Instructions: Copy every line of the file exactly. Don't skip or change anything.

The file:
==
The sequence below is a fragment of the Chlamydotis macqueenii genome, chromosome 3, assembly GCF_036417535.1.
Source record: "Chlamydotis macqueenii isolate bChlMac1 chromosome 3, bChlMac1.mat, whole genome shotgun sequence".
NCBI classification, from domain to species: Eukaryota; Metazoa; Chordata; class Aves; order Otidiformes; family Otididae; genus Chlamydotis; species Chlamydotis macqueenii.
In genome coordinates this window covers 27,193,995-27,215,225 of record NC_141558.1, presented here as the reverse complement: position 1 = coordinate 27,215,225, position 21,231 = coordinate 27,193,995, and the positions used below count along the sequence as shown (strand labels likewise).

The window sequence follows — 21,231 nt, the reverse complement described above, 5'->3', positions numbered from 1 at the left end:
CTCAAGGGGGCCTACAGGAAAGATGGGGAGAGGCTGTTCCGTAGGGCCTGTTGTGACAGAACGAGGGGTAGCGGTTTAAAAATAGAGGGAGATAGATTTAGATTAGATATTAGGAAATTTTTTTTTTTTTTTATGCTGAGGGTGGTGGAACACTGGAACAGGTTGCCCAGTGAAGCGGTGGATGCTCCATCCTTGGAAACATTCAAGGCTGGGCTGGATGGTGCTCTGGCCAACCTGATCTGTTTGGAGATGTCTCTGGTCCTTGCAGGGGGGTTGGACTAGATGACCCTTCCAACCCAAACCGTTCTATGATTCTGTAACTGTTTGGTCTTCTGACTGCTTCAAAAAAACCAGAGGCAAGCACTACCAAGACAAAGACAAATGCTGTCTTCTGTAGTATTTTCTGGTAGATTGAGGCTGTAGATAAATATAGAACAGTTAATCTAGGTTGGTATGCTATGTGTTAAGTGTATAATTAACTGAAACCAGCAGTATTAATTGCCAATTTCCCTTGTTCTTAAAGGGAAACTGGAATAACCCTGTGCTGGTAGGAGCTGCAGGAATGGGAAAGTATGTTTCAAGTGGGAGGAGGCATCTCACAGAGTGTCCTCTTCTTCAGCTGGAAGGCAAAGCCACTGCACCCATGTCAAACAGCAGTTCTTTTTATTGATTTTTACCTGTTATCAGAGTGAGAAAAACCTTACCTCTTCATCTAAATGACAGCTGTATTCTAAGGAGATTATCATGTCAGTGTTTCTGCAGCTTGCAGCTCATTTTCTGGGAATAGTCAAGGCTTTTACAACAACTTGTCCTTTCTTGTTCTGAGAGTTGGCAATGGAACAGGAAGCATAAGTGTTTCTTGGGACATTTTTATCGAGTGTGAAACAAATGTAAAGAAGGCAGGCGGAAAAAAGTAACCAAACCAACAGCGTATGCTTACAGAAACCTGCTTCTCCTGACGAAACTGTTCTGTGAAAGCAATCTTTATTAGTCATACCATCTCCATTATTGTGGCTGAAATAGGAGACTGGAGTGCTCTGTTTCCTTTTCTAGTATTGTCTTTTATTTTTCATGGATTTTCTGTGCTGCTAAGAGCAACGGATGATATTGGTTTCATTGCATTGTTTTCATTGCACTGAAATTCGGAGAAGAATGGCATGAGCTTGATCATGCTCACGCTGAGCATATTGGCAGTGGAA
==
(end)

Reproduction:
The sequence below is a fragment of the Chlamydotis macqueenii genome, chromosome 3, assembly GCF_036417535.1.
Source record: "Chlamydotis macqueenii isolate bChlMac1 chromosome 3, bChlMac1.mat, whole genome shotgun sequence".
NCBI classification, from domain to species: Eukaryota; Metazoa; Chordata; class Aves; order Otidiformes; family Otididae; genus Chlamydotis; species Chlamydotis macqueenii.
In genome coordinates this window covers 27,193,995-27,215,225 of record NC_141558.1, presented here as the reverse complement: position 1 = coordinate 27,215,225, position 21,231 = coordinate 27,193,995, and the positions used below count along the sequence as shown (strand labels likewise).

The window sequence follows — 21,231 nt, the reverse complement described above, 5'->3', positions numbered from 1 at the left end:
CTCAAGGGGGCCTACAGGAAAGATGGGGAGAGGCTGTTCCGTAGGGCCTGTTGTGACAGAACGAGGGGTAGCGGTTTAAAAATAGAGGGAGATAGATTTAGATTAGATATTAGGAAATTTTTTTTTTTTTTTATGCTGAGGGTGGTGGAACACTGGAACAGGTTGCCCAGTGAAGCGGTGGATGCTCCATCCTTGGAAACATTCAAGGCTGGGCTGGATGGTGCTCTGGCCAACCTGATCTGTTTGGAGATGTCTCTGGTCCTTGCAGGGGGGTTGGACTAGATGACCCTTCCAACCCAAACCGTTCTATGATTCTGTAACTGTTTGGTCTTCTGACTGCTTCAAAAAAACCAGAGGCAAGCACTACCAAGACAAAGACAAATGCTGTCTTCTGTAGTATTTTCTGGTAGATTGAGGCTGTAGATAAATATAGAACAGTTAATCTAGGTTGGTATGCTATGTGTTAAGTGTATAATTAACTGAAACCAGCAGTATTAATTGCCAATTTCCCTTGTTCTTAAAGGGAAACTGGAATAACCCTGTGCTGGTAGGAGCTGCAGGAATGGGAAAGTATGTTTCAAGTGGGAGGAGGCATCTCACAGAGTGTCCTCTTCTTCAGCTGGAAGGCAAAGCCACTGCACCCATGTCAAACAGCAGTTCTTTTTATTGATTTTTACCTGTTATCAGAGTGAGAAAAACCTTACCTCTTCATCTAAATGACAGCTGTATTCTAAGGAGATTATCATGTCAGTGTTTCTGCAGCTTGCAGCTCATTTTCTGGGAATAGTCAAGGCTTTTACAACAACTTGTCCTTTCTTGTTCTGAGAGTTGGCAATGGAACAGGAAGCATAAGTGTTTCTTGGGACATTTTTATCGAGTGTGAAACAAATGTAAAGAAGGCAGGCGGAAAAAAGTAACCAAACCAACAGCGTATGCTTACAGAAACCTGCTTCTCCTGACGAAACTGTTCTGTGAAAGCAATCTTTATTAGTCATACCATCTCCATTATTGTGGCTGAAATAGGAGACTGGAGTGCTCTGTTTCCTTTTCTAGTATTGTCTTTTATTTTTCATGGATTTTCTGTGCTGCTAAGAGCAACGGATGATATTGGTTTCATTGCATTGTTTTCATTGCACTGAAATTCGGAGAAGAATGGCATGAGCTTGATCATGCTCACGCTGAGCATATTGGCAGTGGAA